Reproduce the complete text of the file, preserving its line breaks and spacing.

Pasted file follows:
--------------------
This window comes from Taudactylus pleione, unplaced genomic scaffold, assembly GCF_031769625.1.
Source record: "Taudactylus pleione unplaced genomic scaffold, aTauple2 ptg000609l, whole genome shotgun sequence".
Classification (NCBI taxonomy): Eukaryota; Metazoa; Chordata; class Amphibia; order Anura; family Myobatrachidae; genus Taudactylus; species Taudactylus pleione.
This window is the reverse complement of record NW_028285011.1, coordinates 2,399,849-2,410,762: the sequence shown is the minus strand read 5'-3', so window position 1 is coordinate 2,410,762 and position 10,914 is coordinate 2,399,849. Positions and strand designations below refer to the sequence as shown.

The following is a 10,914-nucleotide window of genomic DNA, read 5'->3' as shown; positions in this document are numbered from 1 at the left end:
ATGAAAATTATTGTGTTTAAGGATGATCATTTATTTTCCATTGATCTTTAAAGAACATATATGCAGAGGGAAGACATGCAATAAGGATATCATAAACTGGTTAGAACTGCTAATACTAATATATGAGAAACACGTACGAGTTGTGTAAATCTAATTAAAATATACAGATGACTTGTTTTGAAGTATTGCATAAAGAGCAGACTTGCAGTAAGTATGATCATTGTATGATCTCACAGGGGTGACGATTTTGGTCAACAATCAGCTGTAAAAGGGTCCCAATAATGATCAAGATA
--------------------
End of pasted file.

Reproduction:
This window comes from Taudactylus pleione, unplaced genomic scaffold, assembly GCF_031769625.1.
Source record: "Taudactylus pleione unplaced genomic scaffold, aTauple2 ptg000609l, whole genome shotgun sequence".
Classification (NCBI taxonomy): Eukaryota; Metazoa; Chordata; class Amphibia; order Anura; family Myobatrachidae; genus Taudactylus; species Taudactylus pleione.
This window is the reverse complement of record NW_028285011.1, coordinates 2,399,849-2,410,762: the sequence shown is the minus strand read 5'-3', so window position 1 is coordinate 2,410,762 and position 10,914 is coordinate 2,399,849. Positions and strand designations below refer to the sequence as shown.

The following is a 10,914-nucleotide window of genomic DNA, read 5'->3' as shown; positions in this document are numbered from 1 at the left end:
ATGAAAATTATTGTGTTTAAGGATGATCATTTATTTTCCATTGATCTTTAAAGAACATATATGCAGAGGGAAGACATGCAATAAGGATATCATAAACTGGTTAGAACTGCTAATACTAATATATGAGAAACACGTACGAGTTGTGTAAATCTAATTAAAATATACAGATGACTTGTTTTGAAGTATTGCATAAAGAGCAGACTTGCAGTAAGTATGATCATTGTATGATCTCACAGGGGTGACGATTTTGGTCAACAATCAGCTGTAAAAGGGTCCCAATAATGATCAAGATA